The more frequently a soil is tilled, the longer it takes for soil to begin functioning the way it should because it takes time for soils to begin the re-aggregation process. Disturbances such as tillage can be categorized as being either acute or chronic. The difference between a disturbance that's acute versus one that's chronic is the time between disturbance events or in this case the time between tillage events. The soil ecosystem can recover from an acute disturbance, but it cannot recover from a chronic one. So how do we determine what that amount of time is between acute and chronic? It's the time it takes for soil to recover from the prior tillage event where we see soil aggregation beginning to occur. If soil is able to re-aggregate then the disturbance would be acute, but if the soil can't re-aggregate then the disturbance is chronic. Usually under the most favorable circumstances, it takes at least a few years to get any significant soil aggregation to occur. Tillage occurring every year in the same spot will be counterproductive to building stable soil aggregates and improving water dynamics. If tillage must be done, the frequency must be as low as possible given the cropping sequence. Ideally, a tillage pass happening once every four or more years would be much better than one where tillage occurs annually. A cropping sequence that involves a perennial pasture phase of at least four years would be excellent for restoring soil aggregation. Following the perennial pasture phase, the pasture could be terminated via tillage then planted to annual crops with cover crops in between the annual crops. After three or four years of cropping, the land would be planted back to perennial pasture for another four years. Interestingly, this rotation mimics what our ancestors did pre-WWII when herbicides and chemical fertility were not widely available.


This refers to how thoroughly the soil is worked to get the particle size of the soil smaller and smaller. The more intense the soil is worked, the more the soil appears to have a nearly flour-like consistency which also means that soil aggregates are being torn apart - not good. When soil is worked at a very high intensity, this is analogous to your house experiencing a F5 tornado and a 9.0 earthquake all at the same time - total devastation! Multiple passes with a disk harrow to break apart the soil particles so they're finer and finer or running a rotovator/rototiller at full PTO speed with a very slow forward speed destroys soil macro-aggregates by acting like a blender. This prevents water and air from entering the soil while also preventing carbon dioxide from leaving the soil to help drive photosynthesis. To reign back the intensity of tillage, reduce the speed of the spades on the rototiller so that the soil isn't blended and soil aggregate damage is minimized. This can be done by changing the speed of the gearbox so the spades slow down and increasing the forward speed. Rotary spading implements like those from Imants out of the Netherlands don't have horizontal spades that smear the soil surface like a rototiller and therefore when operated correctly do less damage to the soil.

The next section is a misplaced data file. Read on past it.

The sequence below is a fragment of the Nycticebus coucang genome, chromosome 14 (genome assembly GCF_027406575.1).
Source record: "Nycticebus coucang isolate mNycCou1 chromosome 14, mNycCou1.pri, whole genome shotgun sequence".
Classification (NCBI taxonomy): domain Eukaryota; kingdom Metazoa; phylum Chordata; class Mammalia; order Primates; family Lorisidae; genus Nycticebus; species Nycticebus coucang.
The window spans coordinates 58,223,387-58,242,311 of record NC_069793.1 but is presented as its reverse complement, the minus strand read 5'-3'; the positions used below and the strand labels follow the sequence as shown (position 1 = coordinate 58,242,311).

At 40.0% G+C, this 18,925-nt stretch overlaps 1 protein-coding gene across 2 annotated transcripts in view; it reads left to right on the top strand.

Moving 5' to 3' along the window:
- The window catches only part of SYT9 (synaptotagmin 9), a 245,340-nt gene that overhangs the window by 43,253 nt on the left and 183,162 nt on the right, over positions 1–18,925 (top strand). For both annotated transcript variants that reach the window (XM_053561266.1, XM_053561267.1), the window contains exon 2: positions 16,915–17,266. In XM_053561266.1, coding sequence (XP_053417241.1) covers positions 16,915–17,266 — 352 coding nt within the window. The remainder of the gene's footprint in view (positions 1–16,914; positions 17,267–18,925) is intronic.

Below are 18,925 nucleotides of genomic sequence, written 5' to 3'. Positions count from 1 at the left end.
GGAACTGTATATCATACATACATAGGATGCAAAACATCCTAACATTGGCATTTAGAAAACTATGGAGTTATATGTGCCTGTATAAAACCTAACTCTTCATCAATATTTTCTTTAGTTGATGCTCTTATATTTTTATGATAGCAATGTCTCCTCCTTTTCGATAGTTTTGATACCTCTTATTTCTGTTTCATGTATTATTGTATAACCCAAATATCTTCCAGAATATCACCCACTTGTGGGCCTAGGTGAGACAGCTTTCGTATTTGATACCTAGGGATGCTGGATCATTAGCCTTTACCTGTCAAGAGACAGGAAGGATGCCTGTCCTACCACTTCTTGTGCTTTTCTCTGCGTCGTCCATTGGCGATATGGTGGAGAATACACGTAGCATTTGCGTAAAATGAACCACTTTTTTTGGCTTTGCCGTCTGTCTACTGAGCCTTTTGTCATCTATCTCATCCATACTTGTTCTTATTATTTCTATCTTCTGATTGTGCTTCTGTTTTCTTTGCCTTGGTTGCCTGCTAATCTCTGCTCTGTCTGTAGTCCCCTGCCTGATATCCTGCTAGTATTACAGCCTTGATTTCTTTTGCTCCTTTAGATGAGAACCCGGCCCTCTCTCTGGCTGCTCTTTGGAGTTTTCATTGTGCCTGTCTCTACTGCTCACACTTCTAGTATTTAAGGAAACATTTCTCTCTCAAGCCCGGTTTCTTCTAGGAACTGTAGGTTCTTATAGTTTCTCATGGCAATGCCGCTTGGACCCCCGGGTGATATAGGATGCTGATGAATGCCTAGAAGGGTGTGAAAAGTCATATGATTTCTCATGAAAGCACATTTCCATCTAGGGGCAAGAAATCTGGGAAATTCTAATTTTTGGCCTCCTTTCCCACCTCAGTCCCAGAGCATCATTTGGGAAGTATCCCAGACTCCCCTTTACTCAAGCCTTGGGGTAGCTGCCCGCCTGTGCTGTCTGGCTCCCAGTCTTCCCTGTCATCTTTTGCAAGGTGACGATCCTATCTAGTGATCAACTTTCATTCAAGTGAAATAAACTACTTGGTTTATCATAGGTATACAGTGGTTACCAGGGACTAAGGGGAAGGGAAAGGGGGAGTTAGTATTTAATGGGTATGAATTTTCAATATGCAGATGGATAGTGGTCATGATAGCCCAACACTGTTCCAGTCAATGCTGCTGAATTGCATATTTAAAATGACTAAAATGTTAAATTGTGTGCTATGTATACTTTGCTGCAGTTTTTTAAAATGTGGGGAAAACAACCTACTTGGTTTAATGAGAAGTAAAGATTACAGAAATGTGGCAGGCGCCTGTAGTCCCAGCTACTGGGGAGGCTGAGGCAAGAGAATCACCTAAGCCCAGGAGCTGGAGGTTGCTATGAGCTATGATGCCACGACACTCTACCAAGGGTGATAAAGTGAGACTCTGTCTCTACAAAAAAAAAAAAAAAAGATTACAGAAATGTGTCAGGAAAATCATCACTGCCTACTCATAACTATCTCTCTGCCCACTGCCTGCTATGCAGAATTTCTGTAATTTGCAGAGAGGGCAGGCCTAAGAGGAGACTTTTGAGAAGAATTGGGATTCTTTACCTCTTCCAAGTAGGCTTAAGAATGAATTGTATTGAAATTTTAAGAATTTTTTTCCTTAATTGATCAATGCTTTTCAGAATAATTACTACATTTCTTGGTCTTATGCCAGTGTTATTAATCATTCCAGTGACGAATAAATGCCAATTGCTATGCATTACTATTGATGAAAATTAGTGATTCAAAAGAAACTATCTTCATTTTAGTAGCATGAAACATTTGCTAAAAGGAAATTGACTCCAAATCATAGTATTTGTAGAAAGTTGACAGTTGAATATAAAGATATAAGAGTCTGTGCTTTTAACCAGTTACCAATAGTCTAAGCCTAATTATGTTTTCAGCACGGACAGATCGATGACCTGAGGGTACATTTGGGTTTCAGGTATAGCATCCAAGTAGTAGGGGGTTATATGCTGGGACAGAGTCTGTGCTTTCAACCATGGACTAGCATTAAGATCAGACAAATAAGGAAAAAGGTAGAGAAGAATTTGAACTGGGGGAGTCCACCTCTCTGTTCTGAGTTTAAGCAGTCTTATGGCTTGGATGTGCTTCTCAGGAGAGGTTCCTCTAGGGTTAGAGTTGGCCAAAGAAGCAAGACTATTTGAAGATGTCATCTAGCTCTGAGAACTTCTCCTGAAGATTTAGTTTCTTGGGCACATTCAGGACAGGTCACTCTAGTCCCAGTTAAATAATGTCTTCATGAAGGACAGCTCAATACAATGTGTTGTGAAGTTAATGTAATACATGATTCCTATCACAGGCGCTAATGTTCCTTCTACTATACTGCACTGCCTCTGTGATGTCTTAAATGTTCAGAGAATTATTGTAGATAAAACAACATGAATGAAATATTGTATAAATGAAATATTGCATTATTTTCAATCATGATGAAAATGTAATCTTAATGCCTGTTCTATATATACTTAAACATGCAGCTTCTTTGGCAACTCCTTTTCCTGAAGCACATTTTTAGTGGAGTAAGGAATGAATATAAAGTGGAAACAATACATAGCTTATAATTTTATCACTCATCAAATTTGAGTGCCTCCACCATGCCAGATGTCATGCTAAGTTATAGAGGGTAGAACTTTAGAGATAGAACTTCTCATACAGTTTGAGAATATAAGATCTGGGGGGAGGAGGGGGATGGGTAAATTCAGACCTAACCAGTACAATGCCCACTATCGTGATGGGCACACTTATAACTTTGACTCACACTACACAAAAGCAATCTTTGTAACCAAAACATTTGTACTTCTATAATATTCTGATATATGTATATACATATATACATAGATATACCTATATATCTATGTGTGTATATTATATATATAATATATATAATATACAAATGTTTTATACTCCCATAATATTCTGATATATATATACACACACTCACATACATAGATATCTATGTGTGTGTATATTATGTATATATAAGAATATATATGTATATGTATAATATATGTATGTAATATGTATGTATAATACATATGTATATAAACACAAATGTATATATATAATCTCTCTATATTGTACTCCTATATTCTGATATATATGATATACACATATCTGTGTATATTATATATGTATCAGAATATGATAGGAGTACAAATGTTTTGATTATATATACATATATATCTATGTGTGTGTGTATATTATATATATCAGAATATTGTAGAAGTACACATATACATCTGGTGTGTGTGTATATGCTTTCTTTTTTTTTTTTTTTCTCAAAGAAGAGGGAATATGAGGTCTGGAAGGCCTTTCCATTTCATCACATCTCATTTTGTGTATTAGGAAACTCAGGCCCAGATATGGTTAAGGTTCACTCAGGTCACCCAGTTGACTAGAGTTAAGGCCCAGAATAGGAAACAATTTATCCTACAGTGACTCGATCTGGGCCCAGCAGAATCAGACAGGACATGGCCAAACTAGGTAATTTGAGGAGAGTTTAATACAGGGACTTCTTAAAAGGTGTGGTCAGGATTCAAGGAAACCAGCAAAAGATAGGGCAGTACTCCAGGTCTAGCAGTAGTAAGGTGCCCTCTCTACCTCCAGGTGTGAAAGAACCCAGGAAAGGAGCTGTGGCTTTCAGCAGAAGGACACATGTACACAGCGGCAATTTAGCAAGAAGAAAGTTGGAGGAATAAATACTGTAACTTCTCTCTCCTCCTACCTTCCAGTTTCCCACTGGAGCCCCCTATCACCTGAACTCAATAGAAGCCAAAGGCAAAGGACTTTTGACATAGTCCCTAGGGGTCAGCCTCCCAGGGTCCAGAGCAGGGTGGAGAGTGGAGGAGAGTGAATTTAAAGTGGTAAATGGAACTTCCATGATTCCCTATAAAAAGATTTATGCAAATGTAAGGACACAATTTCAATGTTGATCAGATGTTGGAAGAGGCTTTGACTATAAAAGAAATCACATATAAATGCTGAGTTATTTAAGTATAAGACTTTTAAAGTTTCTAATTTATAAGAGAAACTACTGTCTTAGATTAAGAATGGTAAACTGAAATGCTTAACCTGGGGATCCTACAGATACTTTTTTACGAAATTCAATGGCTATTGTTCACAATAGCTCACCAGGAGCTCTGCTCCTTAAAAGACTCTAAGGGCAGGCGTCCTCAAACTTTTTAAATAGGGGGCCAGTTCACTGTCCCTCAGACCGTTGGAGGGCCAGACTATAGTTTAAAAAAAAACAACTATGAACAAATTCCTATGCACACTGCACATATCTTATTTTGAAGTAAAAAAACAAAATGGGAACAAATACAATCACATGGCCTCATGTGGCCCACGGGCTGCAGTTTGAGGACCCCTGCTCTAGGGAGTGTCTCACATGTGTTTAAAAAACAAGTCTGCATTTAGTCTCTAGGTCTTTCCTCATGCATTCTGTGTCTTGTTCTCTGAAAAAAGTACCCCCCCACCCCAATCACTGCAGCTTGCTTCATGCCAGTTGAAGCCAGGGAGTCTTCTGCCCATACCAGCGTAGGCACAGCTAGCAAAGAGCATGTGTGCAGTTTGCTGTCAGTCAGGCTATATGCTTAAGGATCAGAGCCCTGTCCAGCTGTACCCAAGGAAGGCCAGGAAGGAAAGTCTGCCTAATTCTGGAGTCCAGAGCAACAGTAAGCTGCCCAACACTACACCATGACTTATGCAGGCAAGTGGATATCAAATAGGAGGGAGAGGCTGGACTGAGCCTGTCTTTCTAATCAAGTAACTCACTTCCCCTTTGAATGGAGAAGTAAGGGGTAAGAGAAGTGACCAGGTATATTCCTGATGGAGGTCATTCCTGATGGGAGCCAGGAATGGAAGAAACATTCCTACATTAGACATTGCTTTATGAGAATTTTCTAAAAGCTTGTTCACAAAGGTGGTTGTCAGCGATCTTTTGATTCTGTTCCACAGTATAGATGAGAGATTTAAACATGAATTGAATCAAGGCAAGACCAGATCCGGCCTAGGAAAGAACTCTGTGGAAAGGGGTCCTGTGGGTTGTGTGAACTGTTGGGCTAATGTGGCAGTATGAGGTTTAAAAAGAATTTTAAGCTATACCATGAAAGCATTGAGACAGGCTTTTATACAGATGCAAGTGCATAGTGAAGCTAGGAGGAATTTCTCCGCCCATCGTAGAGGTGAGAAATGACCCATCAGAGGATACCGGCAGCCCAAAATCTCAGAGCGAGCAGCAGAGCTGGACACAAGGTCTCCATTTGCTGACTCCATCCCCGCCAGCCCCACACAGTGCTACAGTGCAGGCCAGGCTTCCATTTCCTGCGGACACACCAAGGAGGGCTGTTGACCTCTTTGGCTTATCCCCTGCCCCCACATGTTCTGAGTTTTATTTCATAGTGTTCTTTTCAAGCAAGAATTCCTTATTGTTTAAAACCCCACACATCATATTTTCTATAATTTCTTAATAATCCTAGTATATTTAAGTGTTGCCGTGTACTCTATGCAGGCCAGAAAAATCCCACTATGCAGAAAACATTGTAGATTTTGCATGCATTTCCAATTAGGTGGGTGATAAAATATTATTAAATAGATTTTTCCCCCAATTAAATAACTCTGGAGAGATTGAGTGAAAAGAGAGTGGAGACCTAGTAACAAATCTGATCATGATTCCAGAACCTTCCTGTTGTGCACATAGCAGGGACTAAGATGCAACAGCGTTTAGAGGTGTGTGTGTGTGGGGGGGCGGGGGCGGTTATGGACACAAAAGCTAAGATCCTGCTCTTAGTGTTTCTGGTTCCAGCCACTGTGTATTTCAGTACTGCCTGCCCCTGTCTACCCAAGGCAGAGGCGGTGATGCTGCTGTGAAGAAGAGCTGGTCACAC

The greater the depth of tillage, the more invasive and potentially the more destructive the tillage becomes. If the goal is to get more soil organic carbon into the soil, deep tillage unnecessarily exposes certain bacteria called R-strategists to the atmosphere. When these bacteria encounter oxygen, they begin feeding on the glues that bind soil particles together that create stable soil aggregates. These glues are comprised of carbon which means that these bacteria are eating up your organic carbon which is 50 to 58 percent of organic matter. The deeper tillage goes, the greater the number of these bacteria begin eating the carbon that plants placed there. To minimize the damage done by tillage, till at the shallowest depth as possible to accomplish the objective. In situations where there's a root restrictive layer (plow pan) that's several inches thick, I can see where it would be prudent to use a subsoiler or ripper to break through the plow pan. But, if this implement is used, it needs to immediately be followed by a deep-rooting cover crop mixture so that roots can follow the fissure or crack created by the subsoiler. As the crack closes, plant roots can continue growing past the plow pan so that in time the plow pan is somewhat reduced and no longer restricts root growth. If a cover crop mixture isn't planted immediately following the use of a subsoiler, you'll likely have to go back and re-rip the field again and again which is expensive. The goal should be to only use the subsoiler once and then never have to do it again. But the only way for that to work is by planting cover crop mixtures immediately following the subsoiler pass.